The Republican majority in the House is split. This reality was revealed today in a painfully obvious way when sane, moderate Republicans joined the Democratic minority to pass the Violence Against Women Act (VAWA), while the Tea Party version failed to garner enough votes to be more than an embarrassing reminder of their extremism.
The Violence Against Women Act has been around since Vice President Joe Biden championed it in 1994. It’s supported by the public. Since the passage of the act, annual incidents of domestic violence have dropped by more than 60 percent.
The House Republican opposition to reauthorizing the VAWA was bad for their brand. It solidified the GOP as the party of legitimate rape and “shutting it down”. Their rewrites of the act only served to reveal their true agenda, which was to take away liberty from women while refusing to grant any protections to Native American women, undocumented immigrants and the LGBT community. To say the House Tea Party Republicans are out of step with mainstream America is putting it mildly.
Eric Cantor (R-VA) – ironically the House “Majority” Leader (that should read, “of the Tea Party”) – claimed the Republican version was all about making sure women are safe, but of course, that turned out to be false. For instance, their July 2012 version was quickly discredited as the liberty-stealing piece of patriarchal propaganda it was. Their latest version was true to tea form — anti women, anti undocumented workers, anti protecting people who are gay, anti protecting Native American women…. So, “making sure all women are safe” translated in policy to making sure as few women are protected as possible. GOP Freedom = Rich White Men Only.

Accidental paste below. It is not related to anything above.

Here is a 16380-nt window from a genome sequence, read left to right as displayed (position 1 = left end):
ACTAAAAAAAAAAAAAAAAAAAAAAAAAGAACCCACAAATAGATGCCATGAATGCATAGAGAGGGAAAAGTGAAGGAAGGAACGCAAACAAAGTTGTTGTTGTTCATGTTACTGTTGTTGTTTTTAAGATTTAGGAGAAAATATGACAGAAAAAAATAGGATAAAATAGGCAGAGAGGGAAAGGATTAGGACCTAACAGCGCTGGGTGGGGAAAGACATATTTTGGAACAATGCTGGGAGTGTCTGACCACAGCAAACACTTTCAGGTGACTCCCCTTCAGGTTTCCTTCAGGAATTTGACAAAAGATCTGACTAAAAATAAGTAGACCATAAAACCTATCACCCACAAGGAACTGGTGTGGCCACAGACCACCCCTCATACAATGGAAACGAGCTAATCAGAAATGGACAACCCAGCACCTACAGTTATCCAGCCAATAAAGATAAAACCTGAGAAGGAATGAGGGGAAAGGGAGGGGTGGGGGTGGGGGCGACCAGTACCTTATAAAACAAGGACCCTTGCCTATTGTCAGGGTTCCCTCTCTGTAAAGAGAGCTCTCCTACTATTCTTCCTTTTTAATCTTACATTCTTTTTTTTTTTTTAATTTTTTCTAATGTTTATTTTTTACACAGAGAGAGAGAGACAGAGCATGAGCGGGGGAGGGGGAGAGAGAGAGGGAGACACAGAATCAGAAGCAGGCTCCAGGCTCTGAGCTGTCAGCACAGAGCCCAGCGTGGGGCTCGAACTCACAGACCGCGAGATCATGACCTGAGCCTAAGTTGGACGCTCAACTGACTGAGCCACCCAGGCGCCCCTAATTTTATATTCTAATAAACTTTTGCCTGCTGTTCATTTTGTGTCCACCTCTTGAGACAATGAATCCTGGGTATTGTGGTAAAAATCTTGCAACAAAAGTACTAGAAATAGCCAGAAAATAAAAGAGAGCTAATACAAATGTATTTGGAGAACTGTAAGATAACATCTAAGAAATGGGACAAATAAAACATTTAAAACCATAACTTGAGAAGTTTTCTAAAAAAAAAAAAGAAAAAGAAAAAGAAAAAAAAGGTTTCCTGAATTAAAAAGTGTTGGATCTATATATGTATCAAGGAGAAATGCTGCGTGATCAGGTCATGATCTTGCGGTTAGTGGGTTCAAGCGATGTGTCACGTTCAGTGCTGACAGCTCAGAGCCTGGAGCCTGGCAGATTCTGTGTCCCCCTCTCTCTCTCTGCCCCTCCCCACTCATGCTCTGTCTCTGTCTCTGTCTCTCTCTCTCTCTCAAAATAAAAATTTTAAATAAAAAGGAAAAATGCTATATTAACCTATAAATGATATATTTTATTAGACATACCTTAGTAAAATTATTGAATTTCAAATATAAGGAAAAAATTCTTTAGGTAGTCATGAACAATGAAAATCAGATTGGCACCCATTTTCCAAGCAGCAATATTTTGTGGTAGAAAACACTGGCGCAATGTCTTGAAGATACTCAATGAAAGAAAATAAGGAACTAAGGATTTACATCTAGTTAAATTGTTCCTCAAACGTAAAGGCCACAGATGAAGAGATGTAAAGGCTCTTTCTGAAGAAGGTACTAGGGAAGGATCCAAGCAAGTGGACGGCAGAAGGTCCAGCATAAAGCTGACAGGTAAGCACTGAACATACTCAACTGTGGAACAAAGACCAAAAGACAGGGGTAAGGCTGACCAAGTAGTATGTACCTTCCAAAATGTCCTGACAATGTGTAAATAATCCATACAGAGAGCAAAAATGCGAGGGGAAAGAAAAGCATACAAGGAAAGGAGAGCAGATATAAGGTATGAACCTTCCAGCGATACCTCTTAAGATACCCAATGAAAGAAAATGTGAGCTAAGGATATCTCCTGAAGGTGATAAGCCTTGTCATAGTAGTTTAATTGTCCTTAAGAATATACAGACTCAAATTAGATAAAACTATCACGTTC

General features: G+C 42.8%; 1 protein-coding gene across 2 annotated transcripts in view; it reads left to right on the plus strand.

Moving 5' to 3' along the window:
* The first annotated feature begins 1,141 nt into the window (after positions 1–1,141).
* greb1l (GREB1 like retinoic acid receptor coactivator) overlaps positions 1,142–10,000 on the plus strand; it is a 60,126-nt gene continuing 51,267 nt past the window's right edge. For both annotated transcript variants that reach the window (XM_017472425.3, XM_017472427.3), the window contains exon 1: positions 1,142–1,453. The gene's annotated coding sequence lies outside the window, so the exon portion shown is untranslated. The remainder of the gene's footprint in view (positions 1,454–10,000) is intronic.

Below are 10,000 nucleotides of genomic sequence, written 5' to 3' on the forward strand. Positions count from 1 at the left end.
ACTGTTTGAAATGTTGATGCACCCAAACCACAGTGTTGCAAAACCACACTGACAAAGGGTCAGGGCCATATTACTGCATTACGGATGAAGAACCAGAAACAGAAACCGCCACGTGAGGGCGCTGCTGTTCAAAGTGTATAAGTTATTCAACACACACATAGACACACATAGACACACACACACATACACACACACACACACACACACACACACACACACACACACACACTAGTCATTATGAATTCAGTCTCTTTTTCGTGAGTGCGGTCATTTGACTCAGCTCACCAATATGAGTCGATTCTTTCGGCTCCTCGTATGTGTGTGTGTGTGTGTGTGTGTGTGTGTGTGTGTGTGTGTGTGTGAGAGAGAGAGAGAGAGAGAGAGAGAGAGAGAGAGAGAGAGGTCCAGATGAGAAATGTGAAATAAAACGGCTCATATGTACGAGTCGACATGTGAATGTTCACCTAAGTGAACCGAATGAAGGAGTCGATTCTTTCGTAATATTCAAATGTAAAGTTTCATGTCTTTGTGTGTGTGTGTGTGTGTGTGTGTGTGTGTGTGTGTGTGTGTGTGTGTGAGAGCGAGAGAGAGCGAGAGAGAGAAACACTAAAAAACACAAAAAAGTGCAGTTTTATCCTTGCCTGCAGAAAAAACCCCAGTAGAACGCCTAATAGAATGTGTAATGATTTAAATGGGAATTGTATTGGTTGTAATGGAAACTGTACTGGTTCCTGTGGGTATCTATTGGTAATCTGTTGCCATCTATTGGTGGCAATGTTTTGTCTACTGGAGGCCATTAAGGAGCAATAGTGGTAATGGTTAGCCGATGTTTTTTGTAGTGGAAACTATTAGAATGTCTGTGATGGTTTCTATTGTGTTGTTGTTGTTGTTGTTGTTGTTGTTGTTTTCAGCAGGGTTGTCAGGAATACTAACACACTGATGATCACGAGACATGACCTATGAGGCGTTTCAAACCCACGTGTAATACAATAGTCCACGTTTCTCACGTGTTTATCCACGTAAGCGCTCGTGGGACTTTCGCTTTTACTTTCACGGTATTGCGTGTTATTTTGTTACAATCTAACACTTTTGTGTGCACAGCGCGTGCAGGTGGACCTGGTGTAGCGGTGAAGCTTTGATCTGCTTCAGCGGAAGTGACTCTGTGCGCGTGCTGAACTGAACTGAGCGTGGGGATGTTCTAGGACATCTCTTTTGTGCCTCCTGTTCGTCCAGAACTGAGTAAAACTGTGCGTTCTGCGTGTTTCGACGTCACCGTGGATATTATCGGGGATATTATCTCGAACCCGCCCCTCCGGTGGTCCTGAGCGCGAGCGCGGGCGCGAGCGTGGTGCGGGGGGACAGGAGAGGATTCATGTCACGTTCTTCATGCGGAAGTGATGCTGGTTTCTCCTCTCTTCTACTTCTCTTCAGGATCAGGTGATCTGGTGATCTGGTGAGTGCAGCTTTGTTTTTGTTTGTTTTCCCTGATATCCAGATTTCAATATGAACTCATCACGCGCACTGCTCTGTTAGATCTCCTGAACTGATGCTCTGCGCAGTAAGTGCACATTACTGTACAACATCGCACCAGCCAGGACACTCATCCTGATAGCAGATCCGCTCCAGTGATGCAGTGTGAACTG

Today, after 90 minutes of “debate”, the Republican version of the VAWA (also known as the pro violence against women act) died 166-257. (God bless America.)
Yet the bipartisan Senate version passed 286-138. Senator Elizabeth Warren tweeted, “Glad to hear the House has passed the Senate’s version of #VAWA. It plays a vital role in combating domestic violence & sexual assault.”
How did the bipartisan Senate version get passed in the Republican majority House? (In case you’ve been in hiding for the past several years, anything that isn’t far right extremist doesn’t even get put up for a vote in Republican majority House, so this is a pretty significant accomplishment in these times.)
Good question, because this is the new reality facing the Republican Party, and it’s also why John Boehner struggles to be taken seriously as the Speaker of the House, as someone with the power to negotiate with the President. Boehner can’t deliver the votes, because the Republican Party is divided between the Tea crazy and the pro-corporate, pro-rich, but not crazy side of the party. And it seems the not so crazy side didn’t like what 2012 portended for their party.
The not-so-crazy side knows they can’t win elections by hating on women, undocumented workers, brown skinned people and gays. Sure, they can get out the vote via fear-mongering over those very same people, but they can’t win a national election.
And so, 87 Republicans voted with all 199 Democrats for the Senate version of the VAWA.
Those 87 Republicans refused to put women in more jeopardy just to satisfy the anti-woman agenda of the Tea Party caucus. If those 87 Republicans can find the courage to take a stand for average Americans on other issues (American Jobs Act, anyone?), they just might help to save this country from the tea party, debt-ceiling hostage taking side of the party.
I’m not holding my breath. After all, CPAC looks like the usual clown show and Boehner refuses to put most bills up for a vote for precisely this reason — it might pass with Democrats and a few Republicans, thereby effectively erasing the Republican majority. But still, 87 House Republicans were willing to vote with Democrats on something that was bipartisan and should never have been held up this long in the first place. Sad to say, but this is a vast improvement over the last two years.